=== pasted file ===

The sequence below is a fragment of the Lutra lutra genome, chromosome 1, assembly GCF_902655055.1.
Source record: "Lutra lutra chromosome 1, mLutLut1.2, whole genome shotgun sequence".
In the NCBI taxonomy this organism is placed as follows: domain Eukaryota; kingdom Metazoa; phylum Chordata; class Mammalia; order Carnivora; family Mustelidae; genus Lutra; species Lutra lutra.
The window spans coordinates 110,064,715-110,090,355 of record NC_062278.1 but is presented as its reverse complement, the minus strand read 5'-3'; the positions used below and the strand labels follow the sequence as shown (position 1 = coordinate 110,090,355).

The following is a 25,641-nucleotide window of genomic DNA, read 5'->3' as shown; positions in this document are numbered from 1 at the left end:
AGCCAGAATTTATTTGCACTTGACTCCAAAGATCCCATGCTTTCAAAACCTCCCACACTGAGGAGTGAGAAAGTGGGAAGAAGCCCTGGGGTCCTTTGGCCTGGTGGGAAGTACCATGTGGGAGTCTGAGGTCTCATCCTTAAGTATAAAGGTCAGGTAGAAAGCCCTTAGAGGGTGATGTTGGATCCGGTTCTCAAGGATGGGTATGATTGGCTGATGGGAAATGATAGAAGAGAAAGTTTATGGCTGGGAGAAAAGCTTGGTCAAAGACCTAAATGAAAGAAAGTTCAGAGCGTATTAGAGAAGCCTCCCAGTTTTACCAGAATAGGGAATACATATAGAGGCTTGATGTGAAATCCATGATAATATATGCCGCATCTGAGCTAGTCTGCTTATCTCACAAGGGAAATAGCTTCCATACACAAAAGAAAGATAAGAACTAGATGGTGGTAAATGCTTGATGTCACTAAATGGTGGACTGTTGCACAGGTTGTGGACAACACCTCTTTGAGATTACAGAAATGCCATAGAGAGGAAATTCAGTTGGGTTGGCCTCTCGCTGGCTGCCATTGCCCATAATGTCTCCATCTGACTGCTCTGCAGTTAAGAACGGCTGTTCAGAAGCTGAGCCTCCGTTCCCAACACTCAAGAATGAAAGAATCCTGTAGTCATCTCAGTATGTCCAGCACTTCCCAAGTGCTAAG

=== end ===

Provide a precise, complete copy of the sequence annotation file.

The sequence below is a fragment of the Lutra lutra genome, chromosome 1, assembly GCF_902655055.1.
Source record: "Lutra lutra chromosome 1, mLutLut1.2, whole genome shotgun sequence".
In the NCBI taxonomy this organism is placed as follows: domain Eukaryota; kingdom Metazoa; phylum Chordata; class Mammalia; order Carnivora; family Mustelidae; genus Lutra; species Lutra lutra.
The window spans coordinates 110,064,715-110,090,355 of record NC_062278.1 but is presented as its reverse complement, the minus strand read 5'-3'; the positions used below and the strand labels follow the sequence as shown (position 1 = coordinate 110,090,355).

The following is a 25,641-nucleotide window of genomic DNA, read 5'->3' as shown; positions in this document are numbered from 1 at the left end:
AGCCAGAATTTATTTGCACTTGACTCCAAAGATCCCATGCTTTCAAAACCTCCCACACTGAGGAGTGAGAAAGTGGGAAGAAGCCCTGGGGTCCTTTGGCCTGGTGGGAAGTACCATGTGGGAGTCTGAGGTCTCATCCTTAAGTATAAAGGTCAGGTAGAAAGCCCTTAGAGGGTGATGTTGGATCCGGTTCTCAAGGATGGGTATGATTGGCTGATGGGAAATGATAGAAGAGAAAGTTTATGGCTGGGAGAAAAGCTTGGTCAAAGACCTAAATGAAAGAAAGTTCAGAGCGTATTAGAGAAGCCTCCCAGTTTTACCAGAATAGGGAATACATATAGAGGCTTGATGTGAAATCCATGATAATATATGCCGCATCTGAGCTAGTCTGCTTATCTCACAAGGGAAATAGCTTCCATACACAAAAGAAAGATAAGAACTAGATGGTGGTAAATGCTTGATGTCACTAAATGGTGGACTGTTGCACAGGTTGTGGACAACACCTCTTTGAGATTACAGAAATGCCATAGAGAGGAAATTCAGTTGGGTTGGCCTCTCGCTGGCTGCCATTGCCCATAATGTCTCCATCTGACTGCTCTGCAGTTAAGAACGGCTGTTCAGAAGCTGAGCCTCCGTTCCCAACACTCAAGAATGAAAGAATCCTGTAGTCATCTCAGTATGTCCAGCACTTCCCAAGTGCTAAG